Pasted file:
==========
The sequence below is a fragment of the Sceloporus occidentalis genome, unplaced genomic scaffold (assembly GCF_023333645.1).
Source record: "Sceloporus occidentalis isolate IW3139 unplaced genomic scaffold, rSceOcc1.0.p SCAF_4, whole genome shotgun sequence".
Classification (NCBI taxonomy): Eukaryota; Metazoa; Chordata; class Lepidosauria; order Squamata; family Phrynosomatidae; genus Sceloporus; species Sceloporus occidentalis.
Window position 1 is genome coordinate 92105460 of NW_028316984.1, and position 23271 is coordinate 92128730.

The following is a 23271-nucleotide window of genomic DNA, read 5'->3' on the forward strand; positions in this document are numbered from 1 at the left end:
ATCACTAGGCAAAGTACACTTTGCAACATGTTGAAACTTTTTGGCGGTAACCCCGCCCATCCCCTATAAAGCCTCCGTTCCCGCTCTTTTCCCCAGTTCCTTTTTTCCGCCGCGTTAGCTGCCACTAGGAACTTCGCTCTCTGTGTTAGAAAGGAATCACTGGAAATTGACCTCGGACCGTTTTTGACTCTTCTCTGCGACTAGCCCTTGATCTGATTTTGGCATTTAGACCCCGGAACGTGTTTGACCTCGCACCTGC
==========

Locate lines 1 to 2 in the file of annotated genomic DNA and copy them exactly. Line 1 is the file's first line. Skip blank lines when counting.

The sequence below is a fragment of the Sceloporus occidentalis genome, unplaced genomic scaffold (assembly GCF_023333645.1).
Source record: "Sceloporus occidentalis isolate IW3139 unplaced genomic scaffold, rSceOcc1.0.p SCAF_4, whole genome shotgun sequence".